PRIVATE WALTER J. KOSCIANSKI was the oldest son of Polish immigrant parents, Walter Koscianski was born in Philadelphia PA on October 2nd, 1905. It is likely that he received his early education at St. Philip's Catholic School in Philadelphia. By 1933 the family, which included brothers Stephen and Anthony and sister Tillie, had moved to a house at 966 Bulson Street in Camden NJ, where the were members of St. Joseph's Catholic Church at 10th & Liberty Streets. Walter Koscianski worked for the City of Camden's Highway & Parks Departments as a truck driver for five years. He was inducted into the United States Army on June 4, 1942 at Fort Dix NJ.
After joining the Army he was assigned to the 63rd Signal Battalion. After his basic training, he served in Ireland, England, and in November of 1942 his company arrived in North Africa.
died, in non-battle circumstances, while driving a truck in the city of Algiers. He is buried at
the North Africa American Cemetery in Carthage, Tunisia as pictured above.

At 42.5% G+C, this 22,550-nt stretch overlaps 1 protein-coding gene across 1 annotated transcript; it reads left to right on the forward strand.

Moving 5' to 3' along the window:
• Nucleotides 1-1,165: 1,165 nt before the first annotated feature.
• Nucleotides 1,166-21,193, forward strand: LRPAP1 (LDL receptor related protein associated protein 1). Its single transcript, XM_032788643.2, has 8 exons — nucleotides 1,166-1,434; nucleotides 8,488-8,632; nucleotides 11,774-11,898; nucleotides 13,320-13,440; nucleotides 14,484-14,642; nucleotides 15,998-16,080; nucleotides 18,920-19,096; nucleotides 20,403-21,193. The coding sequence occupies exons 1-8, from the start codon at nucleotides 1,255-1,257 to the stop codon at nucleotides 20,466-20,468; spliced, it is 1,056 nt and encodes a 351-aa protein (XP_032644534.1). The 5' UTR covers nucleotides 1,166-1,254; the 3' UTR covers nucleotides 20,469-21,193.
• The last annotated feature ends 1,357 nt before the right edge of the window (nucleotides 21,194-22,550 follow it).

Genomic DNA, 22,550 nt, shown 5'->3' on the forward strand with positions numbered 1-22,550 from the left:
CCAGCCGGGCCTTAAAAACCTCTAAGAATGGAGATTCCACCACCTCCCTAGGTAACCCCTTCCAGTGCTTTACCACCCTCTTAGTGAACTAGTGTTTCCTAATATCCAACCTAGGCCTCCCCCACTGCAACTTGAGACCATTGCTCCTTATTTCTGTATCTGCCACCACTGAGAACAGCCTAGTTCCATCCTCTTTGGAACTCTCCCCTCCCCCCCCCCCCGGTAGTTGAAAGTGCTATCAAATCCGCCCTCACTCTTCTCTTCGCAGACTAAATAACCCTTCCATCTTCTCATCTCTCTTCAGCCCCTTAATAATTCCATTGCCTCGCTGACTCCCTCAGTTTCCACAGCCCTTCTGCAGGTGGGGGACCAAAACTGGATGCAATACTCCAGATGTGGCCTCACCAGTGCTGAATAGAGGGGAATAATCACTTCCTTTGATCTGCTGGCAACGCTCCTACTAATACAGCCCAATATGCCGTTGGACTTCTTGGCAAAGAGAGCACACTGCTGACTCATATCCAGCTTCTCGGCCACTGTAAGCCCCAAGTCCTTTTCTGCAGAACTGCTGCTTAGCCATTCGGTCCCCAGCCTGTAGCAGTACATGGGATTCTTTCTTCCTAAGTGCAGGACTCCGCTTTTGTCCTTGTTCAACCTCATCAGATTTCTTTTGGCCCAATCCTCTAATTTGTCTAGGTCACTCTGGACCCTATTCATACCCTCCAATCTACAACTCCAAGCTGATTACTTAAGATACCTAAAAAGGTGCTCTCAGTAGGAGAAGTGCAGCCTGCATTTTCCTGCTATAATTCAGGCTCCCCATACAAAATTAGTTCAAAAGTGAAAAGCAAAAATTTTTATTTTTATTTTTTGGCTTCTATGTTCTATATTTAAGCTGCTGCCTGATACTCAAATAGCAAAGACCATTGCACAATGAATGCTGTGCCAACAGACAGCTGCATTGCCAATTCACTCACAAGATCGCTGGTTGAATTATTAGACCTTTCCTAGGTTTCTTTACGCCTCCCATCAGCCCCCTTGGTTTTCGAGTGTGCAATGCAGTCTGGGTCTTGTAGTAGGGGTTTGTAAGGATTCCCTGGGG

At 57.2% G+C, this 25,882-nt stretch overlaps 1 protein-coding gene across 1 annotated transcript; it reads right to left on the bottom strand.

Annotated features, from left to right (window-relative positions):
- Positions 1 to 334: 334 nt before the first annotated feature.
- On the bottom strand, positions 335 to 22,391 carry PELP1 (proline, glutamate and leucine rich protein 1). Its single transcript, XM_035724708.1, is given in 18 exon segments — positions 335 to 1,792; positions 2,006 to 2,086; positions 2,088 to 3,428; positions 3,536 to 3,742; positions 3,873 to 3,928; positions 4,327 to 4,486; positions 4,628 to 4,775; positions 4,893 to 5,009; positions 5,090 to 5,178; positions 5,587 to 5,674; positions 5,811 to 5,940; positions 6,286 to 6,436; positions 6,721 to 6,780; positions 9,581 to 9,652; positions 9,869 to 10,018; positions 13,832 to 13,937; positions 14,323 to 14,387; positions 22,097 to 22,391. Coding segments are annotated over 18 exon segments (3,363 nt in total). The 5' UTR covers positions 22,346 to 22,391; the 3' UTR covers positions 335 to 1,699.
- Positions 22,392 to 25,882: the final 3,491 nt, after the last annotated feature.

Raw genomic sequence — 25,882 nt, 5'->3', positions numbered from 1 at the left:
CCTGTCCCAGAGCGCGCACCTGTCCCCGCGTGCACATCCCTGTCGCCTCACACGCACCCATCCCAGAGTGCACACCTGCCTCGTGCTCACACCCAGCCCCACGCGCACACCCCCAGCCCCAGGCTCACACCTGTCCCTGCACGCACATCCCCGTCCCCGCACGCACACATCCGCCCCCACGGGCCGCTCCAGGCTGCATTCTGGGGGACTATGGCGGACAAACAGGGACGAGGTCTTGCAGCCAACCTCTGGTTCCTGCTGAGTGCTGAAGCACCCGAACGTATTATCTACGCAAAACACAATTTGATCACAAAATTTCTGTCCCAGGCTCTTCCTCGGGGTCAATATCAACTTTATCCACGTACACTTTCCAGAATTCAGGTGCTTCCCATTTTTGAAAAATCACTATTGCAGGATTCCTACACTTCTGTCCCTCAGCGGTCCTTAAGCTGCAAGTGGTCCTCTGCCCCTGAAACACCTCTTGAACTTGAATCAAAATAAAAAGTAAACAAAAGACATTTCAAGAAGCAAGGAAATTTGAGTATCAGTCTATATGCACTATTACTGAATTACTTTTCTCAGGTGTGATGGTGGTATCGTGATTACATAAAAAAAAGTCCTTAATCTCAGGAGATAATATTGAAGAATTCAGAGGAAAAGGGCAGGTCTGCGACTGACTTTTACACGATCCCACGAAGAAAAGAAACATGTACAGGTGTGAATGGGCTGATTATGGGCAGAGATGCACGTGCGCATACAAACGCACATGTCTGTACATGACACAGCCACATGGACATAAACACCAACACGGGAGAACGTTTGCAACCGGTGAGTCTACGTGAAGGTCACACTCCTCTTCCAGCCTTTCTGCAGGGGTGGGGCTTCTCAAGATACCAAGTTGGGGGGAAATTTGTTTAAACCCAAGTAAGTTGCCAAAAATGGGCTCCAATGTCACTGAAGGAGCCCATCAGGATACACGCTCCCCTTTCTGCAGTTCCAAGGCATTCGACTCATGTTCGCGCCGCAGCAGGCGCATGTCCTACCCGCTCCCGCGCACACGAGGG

News of his death was reported in the June 19, 1943
edition of the Camden Courier-Post.
Walter Koscianski's brother Stephen V. Koscianski was killed 9 months later when the troop transport HMTS Rohna was sunk by a German air-to-surface guided missile.
Camden Courier-Post - June 6, 1933
MEN AND WOMAN ADMIT DISPUTE CHARGE
Four men and
a woman were fined $25 each yesterday after they perplexed Police Judge Pancoast
by pleading guilty to a disorderly conduct charge, but denied that
they had been disorderly.
defendants are Joseph and William Greenan, brothers, 38 and 24,
respectively, both of, 741 Fairview
street; Edward Covey, 24, of 2221 South
Seventh Street; Walter
Koscianski, 28, of 966 Bulson Street, and Mary Johnson, 18, of 224
Morris Street, Gloucester.
were arrested Sunday night by Motorcycle Policeman Thomas
at Tenth and Bulson Streets. Earlier, he had stopped them on Admiral
Wilson Boulevard and because they had been drinking but were not
drunk, he told them to go home.
Later someone called police headquarters and said that Kauffman was drunk. He was suspicious and arrested the five. Yesterday they pleaded guilty to charges of disorderly conduct, but denied they had telephoned headquarters or had done anything disorderly.
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|Camden Courier-Post - 1944|